Disney has rampantly rehashed its beloved animated classics as live-action films of late. Alice in Wonderland, The Jungle Book, Beauty and the Beast and more have arrived since 2010. This year will bring three more, including Lion King and Aladdin.
But first, the studio taps Tim Burton to direct the live-action version of Dumbo, the 1941 classic about an elephant with enlarged ears that is able to fly. In any other movie, the casting of Colin Farrell, Michael Keaton, Danny DeVito, Eva Green and Alan Arkin would be considered an amazing ensemble, but somehow Burton finds a way to waste more talent than Clint Eastwood did in last year’s The Mule.
The movie has Holt Farrier (Farrell) returning from World War I to his two kids and his beloved circus troupe minus an arm and his wife, who died while he was away. His circus home (headed by Devito’s Max Medici) faces financial issues, and Farrier’s put in charge of taking care of the elephants, one of which is pregnant. If you wondered if Farrell could again be in anything as bad as the second season of True Detective, Dumbo is your answer — he hits a new low with his horrid Southern accent (though the one he used in 2000’s Tigerland was pretty awesome).
The pregnant elephant gives birth to a baby with big ears, who is separated from his ma and forced to work in a circus, which thrives after one of Farrier’s kids realizes the baby elephant can fly only after his trunk sucks in a feather. That’s the movie. And beyond the fact that these movies have known storylines, Burton still sucks the life out of the production.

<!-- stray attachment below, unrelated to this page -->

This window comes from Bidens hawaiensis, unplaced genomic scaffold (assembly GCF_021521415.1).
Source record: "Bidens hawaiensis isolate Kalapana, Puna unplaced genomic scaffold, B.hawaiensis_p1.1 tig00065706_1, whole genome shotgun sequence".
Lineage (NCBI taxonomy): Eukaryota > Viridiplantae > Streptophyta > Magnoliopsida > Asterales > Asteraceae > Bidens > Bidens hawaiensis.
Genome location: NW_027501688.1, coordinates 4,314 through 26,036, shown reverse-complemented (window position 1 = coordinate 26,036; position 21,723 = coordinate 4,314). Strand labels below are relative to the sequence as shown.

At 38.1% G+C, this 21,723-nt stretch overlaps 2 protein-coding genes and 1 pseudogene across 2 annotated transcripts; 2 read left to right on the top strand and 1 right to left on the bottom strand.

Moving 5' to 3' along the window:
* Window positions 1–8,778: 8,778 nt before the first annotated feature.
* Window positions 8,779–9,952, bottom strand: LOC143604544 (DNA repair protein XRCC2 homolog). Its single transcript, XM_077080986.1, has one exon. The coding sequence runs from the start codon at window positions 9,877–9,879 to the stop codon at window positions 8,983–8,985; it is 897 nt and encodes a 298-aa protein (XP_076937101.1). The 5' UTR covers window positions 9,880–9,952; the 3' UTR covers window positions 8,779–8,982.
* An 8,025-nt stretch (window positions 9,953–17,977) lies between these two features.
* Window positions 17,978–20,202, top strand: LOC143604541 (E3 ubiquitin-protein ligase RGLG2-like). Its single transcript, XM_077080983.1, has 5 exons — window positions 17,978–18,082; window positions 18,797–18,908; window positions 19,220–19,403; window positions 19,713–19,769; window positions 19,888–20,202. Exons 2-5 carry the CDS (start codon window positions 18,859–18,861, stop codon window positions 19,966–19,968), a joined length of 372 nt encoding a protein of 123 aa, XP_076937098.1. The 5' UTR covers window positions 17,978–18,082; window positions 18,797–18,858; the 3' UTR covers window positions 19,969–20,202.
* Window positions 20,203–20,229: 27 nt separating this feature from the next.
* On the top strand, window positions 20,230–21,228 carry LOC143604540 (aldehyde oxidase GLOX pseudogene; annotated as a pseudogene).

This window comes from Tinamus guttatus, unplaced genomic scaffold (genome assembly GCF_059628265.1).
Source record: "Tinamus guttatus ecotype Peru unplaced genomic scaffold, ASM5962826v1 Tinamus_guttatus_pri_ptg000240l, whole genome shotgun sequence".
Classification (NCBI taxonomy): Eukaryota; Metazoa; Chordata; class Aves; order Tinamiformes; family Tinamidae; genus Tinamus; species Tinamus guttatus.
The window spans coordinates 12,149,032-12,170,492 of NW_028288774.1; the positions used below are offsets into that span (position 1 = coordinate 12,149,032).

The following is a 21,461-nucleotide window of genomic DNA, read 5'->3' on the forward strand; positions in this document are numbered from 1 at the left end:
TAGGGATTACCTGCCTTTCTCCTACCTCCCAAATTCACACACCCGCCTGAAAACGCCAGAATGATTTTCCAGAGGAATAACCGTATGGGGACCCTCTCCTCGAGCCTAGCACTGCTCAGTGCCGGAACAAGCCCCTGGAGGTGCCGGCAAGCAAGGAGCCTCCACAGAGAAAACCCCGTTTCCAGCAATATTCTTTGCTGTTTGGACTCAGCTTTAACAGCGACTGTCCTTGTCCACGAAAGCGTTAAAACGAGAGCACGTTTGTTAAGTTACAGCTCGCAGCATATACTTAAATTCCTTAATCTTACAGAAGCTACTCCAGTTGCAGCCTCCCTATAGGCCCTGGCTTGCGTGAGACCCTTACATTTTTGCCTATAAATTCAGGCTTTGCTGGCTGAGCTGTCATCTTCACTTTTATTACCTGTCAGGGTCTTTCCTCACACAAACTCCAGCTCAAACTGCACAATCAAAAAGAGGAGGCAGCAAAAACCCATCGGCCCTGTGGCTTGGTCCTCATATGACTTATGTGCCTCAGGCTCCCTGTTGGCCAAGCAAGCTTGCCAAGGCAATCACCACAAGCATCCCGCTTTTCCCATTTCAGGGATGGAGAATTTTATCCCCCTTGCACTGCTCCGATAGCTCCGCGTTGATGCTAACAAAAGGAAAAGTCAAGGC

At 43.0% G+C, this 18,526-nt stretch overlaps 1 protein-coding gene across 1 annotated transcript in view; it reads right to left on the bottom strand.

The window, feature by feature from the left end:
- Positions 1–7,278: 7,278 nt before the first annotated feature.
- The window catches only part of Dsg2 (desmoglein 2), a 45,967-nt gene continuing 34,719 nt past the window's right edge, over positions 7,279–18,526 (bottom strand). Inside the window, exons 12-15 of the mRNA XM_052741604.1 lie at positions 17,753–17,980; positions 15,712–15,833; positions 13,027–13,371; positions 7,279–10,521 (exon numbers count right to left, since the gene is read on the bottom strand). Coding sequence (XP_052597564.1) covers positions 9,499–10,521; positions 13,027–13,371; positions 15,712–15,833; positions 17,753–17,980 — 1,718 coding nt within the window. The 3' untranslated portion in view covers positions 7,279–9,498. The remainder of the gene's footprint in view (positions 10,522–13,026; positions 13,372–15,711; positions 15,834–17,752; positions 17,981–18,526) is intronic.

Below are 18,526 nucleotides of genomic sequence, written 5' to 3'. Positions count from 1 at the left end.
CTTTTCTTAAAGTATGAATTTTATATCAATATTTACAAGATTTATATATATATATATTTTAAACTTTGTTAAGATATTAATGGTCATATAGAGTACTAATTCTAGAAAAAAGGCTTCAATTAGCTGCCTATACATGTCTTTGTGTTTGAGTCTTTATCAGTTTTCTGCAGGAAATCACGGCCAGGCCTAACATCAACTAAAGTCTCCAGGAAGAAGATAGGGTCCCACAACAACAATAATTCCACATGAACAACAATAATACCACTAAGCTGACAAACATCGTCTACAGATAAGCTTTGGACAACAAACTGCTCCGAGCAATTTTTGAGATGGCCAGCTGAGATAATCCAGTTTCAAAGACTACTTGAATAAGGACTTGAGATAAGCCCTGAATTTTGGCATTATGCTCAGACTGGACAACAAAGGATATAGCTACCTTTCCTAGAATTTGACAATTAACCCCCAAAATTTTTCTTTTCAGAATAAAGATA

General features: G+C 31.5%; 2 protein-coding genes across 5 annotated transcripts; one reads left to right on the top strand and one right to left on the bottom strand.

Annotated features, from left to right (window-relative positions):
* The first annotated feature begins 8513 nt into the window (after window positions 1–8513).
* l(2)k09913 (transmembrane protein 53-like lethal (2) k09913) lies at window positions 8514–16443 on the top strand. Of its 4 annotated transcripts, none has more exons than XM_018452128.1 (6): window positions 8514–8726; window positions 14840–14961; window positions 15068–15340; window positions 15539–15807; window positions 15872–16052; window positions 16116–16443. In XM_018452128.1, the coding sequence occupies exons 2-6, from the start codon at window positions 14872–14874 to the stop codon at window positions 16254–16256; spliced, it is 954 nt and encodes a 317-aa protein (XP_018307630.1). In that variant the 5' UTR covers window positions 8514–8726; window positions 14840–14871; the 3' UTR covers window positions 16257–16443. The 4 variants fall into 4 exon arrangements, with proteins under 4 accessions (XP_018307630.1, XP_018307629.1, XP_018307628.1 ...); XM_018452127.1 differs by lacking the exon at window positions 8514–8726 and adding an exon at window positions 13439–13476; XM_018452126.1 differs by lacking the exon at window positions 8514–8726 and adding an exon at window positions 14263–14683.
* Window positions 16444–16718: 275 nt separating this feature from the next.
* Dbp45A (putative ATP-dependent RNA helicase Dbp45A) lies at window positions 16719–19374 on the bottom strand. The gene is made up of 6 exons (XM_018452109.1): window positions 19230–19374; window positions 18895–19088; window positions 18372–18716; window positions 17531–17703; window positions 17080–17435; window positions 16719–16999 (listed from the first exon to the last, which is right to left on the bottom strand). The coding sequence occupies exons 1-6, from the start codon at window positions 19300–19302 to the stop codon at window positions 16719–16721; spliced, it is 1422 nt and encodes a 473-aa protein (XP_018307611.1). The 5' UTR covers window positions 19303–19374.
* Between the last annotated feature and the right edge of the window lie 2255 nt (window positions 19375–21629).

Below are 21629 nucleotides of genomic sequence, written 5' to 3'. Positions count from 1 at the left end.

The end product makes it feel like neither Disney nor Burton were happy with each other’s visions. The director tries to mellow down his usual borderline-creepy aesthetic, but somehow the movie still feels dark — something that Disney seems to not go for, given the rampant tonal disparity.
(And you have to wonder if Depp’s main muse Johnny Depp was originally sought to play Farrier — or Dumbo, for that matter.)
Screenwriter Ehren Kruger, who has written several Transformers films, doesn’t help. His work here is pretty much what you’d expect given the late Roger Ebert’s assessment of Transformers: Revenge of the Fallen: “If you want to save yourself the ticket price, go into the kitchen, cue up a male choir singing the music of hell, and get a kid to start banging pots and pans together. Then close your eyes and use your imagination.”
The script is bland and seems to wait for CGI to save the day where good storytelling is lacking.
Unfortunately, special effects can’t replace soul, and the film has none to offer. This could be considered a harsh assessment for what is considered a children’s movie, but keep in mind that other, better Disney properties — various Marvel movies, for instance — also have a built in kids audience. Those films aren’t only successful because of super powers; they give the audience the respect they deserve with the depth of the material. Conversely, Burton’s movie about a magical flying elephant is bereft of imagination.
Eventually, ambitious entrepreneur V.A Vandevere (Keaton) arrives, interested in buying the rights to Dumbo after word gets around of a flying elephant. He wants to make Dumbo an attraction for his Dreamland amusement park and Medici signs over the rights to the entire troupe when he believes everyone will have a better future with the smooth-talking big wig.
Of course, the city-slicker only cares about money and even has Dumbo’s mother stuck in a cage as part of his other attraction centering around dangerous animals around the world.
And yadda, yadda, yadda — we see Dumbo get reunited with his mom. I would say spoiler alert, but the audience knows the story. The only question is will they care? Finishing the movie felt like a chore and had me wishing I could fly away to another movie.
To be fair, in my theater only two other people were at the showing and when Dumbo would fly, this grown man a few rows ahead of me would applaud. So who knows.
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